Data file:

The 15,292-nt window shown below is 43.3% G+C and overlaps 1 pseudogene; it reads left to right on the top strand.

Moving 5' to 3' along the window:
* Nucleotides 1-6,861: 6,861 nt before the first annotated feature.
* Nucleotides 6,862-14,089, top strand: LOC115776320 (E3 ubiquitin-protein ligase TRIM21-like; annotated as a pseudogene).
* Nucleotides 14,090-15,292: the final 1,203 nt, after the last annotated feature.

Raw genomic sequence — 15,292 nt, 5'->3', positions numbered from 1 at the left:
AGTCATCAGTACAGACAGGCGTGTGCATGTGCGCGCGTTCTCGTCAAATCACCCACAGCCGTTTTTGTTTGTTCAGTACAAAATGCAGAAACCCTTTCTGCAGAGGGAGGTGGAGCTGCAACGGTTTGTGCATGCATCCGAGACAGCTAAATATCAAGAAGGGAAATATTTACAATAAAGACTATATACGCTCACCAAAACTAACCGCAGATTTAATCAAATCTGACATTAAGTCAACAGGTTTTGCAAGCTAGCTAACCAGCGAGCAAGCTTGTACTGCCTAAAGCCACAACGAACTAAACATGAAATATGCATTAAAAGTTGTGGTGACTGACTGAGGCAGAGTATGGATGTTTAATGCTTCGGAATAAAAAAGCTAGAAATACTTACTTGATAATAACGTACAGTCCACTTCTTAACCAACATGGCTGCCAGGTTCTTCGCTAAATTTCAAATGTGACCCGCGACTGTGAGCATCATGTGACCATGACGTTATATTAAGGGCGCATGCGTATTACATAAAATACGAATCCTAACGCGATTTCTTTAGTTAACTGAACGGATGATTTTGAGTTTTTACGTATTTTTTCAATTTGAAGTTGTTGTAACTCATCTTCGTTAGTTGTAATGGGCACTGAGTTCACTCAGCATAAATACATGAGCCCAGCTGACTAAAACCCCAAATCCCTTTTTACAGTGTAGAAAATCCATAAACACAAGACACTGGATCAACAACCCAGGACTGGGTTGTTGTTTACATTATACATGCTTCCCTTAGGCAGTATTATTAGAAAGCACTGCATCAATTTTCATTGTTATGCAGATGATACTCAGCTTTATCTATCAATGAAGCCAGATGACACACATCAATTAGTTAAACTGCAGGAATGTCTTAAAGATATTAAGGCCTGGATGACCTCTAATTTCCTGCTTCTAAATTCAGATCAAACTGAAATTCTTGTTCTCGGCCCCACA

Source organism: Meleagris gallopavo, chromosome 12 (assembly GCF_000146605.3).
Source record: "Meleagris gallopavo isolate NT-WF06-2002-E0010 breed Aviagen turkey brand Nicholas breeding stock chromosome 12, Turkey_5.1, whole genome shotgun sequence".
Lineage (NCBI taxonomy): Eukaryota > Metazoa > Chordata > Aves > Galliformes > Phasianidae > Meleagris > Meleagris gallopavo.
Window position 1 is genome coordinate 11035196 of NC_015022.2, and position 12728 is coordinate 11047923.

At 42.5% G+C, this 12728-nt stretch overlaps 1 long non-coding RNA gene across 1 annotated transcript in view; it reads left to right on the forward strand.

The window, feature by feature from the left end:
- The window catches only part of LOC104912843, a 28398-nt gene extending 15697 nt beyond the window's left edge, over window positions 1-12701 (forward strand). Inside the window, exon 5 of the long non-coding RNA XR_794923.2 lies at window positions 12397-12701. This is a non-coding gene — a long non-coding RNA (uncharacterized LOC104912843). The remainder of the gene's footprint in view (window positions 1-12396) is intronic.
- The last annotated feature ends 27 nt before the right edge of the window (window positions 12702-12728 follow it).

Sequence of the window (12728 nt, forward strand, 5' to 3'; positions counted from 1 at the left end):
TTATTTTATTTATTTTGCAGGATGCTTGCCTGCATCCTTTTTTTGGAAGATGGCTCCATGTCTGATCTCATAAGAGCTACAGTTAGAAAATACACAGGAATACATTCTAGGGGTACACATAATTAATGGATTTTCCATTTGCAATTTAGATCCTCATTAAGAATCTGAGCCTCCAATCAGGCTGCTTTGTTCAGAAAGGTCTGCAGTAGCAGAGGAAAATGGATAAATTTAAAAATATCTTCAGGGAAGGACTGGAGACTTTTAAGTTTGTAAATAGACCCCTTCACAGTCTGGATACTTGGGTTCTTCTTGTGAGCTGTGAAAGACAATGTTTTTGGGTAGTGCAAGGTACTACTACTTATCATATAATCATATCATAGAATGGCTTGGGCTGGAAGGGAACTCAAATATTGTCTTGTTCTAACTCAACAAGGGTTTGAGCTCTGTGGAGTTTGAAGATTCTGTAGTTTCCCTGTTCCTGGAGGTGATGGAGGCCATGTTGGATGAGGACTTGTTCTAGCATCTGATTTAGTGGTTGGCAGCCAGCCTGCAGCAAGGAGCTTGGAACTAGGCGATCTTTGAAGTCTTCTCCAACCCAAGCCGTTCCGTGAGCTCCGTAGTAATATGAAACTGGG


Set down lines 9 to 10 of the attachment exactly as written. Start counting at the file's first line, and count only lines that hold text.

Source record: "Meleagris gallopavo isolate NT-WF06-2002-E0010 breed Aviagen turkey brand Nicholas breeding stock chromosome 12, Turkey_5.1, whole genome shotgun sequence".
Lineage (NCBI taxonomy): Eukaryota > Metazoa > Chordata > Aves > Galliformes > Phasianidae > Meleagris > Meleagris gallopavo.